Spreadsheet shortcomings can significantly hamper an organization's business operation.
Reschenhofer & Matthes (2015)
Spreadsheets contain errors at an alarmingly high rate.
Abraham, et al (2005)
Spreadsheets have a notoriously high number of faults.
Rust, et al (2006)
Most large spreadsheets have dozens or even hundreds of errors.
Panko & Ordway (2005)
Spreadsheets are extraordinarily and unacceptably prone to error.
Dunn (2010)
Despite being staggeringly error prone, spreadsheets are a highly flexible programming environment.
Abreu, et al (2015)
Spreadsheets are commonly used and commonly flawed.
Caulkins, Morrison, & Weidemann (2008)
Spreadsheets... pose a greater threat to your business than almost anything you can imagine.
Howard (2005)
Your spreadsheets may be disasters in the making.
Caulkins, Morrison, & Weidemann (2006)
94% of the 88 spreadsheets audited in 7 studies have contained errors.
Panko (2008)
Spreadsheet errors have resulted in huge financial losses.
Abraham & Erwig (2007)
60% of large companies feel 'Spreadsheet Hell' describes their reliance on spreadsheets.
Murphy (2007)
Every study, without exception, has found error rates much higher than organizations would wish to tolerate.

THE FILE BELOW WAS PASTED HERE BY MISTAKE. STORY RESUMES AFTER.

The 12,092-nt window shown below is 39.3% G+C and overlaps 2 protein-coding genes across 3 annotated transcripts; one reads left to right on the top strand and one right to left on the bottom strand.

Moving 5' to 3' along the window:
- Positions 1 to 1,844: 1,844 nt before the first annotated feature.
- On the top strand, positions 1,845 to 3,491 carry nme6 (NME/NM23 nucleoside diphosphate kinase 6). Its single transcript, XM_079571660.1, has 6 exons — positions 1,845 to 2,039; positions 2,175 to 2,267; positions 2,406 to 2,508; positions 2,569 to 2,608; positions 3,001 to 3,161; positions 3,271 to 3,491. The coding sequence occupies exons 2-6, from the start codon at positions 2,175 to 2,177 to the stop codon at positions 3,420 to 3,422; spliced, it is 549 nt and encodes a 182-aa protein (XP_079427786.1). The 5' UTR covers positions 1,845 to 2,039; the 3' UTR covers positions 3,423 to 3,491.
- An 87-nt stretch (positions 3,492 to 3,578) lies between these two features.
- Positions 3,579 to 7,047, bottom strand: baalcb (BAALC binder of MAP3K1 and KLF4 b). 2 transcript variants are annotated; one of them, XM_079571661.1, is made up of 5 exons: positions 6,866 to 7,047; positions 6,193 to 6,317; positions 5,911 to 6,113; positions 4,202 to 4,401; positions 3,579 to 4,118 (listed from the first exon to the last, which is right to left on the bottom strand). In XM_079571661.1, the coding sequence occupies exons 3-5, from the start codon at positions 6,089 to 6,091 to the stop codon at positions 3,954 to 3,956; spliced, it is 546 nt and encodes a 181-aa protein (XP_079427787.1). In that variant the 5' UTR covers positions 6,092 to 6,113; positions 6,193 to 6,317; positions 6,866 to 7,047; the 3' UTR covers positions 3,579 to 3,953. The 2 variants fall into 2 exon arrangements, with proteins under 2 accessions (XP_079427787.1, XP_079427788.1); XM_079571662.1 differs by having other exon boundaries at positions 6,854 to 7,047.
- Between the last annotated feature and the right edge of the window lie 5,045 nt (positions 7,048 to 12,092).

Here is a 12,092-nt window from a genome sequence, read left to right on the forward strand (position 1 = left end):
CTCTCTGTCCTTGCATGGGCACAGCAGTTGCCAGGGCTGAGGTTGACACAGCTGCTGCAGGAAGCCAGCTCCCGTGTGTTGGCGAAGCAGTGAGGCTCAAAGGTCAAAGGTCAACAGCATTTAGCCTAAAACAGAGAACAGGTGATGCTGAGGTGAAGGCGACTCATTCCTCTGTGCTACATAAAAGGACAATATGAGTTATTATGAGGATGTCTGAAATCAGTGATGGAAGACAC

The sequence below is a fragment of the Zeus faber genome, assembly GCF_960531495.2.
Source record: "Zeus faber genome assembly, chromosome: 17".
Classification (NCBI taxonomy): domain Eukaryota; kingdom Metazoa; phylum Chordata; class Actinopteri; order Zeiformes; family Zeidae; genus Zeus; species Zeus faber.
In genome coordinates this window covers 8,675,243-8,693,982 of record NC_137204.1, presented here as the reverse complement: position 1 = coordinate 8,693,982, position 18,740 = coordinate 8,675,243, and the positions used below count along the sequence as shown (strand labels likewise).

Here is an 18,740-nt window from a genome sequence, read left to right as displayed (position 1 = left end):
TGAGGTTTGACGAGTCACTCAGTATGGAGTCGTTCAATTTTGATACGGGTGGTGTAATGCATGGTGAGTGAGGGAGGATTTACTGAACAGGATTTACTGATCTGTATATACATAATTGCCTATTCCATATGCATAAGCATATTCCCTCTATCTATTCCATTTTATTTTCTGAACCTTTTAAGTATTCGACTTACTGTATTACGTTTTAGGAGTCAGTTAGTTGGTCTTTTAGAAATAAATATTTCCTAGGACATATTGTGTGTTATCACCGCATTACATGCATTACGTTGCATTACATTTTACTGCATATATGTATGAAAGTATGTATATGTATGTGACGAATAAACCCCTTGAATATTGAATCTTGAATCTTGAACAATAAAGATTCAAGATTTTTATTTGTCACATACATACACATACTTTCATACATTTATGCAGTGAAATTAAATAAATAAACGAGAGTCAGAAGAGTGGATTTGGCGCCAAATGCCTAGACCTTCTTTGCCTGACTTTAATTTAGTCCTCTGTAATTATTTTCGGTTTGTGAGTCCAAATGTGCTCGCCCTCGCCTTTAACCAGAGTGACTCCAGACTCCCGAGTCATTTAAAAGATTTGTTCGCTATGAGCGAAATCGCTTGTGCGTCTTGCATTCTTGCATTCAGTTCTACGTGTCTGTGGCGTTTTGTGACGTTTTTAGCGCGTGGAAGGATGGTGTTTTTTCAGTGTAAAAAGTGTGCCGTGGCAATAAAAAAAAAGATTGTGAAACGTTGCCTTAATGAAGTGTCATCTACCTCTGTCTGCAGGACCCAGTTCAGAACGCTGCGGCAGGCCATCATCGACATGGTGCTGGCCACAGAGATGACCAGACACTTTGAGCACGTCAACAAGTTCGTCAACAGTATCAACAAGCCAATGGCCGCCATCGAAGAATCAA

Panko (1999)
The software that end users are creating... is riddled with errors.
Burnett & Myers (2014)
Studies have shown that there is a high incidence of errors in spreadsheets.
Csernoch & Biro (2013)
Spreadsheet development must embrace extensive testing in order to be taken seriously as a profession.
Bock (2016)
Overconfidence is one of the most substantial causes of spreadsheet errors.
Sakal, et al (2015)
Spreadsheet errors are pervasive, stubborn, ubiquitous and complex.
Irons (2003)
Spreadsheets are notoriously error-prone.
Cunha, et al (2011)
Spreadsheets are alarmingly error-prone to write.
Paine (2001)
Spreadsheets can be viewed as a highly flexible programming environment for end users.
Abreu, et al (2015)
The untested spreadsheet is as dangerous and untrustworthy as an untested program.
Price (2006)
Programmers exhibit unwarranted confidence in the correctness of their spreadsheets.
Krishna, et al (2001)
Most executives do not really check or verify the accuracy or validity of [their] spreadsheets...
Teo & Tan (1999)
Errors in spreadsheets... result in incorrect decisions being made and significant losses incurred.
Beaman, et al (2005)
Errors in spreadsheets are as ubiquitous as spreadsheets themselves.
Colbenz (2005)
Developing an error-free spreadsheet has been a problem since the beginning of end-user computing.
Mireault (2015)
Despite overwhelming and unanimous evidence... companies have continued to ignore spreadsheet error risks.
Panko (2014)
Spreadsheet errors... a great, often unrecognised, risk to corporate decision making & financial integrity.
Chadwick (2002)
Spreadsheets are easy to use and very hard to check.
Chen & Chan (2000)
Spreadsheets are more fault-prone than other software.
Kulesz & Ostberg (2013)
Untested spreadsheets are riddled with errors.
Miller (2005)
...few incidents of spreadsheet errors are made public and these are usually not revealed by choice.
Kruck & Sheetz (2001)
Spreadsheets are often hard, if not impossible, to understand.
Mireault & Gresham (2015)
Never assume a spreadsheet is right, even your own.
Raffensperger (2001)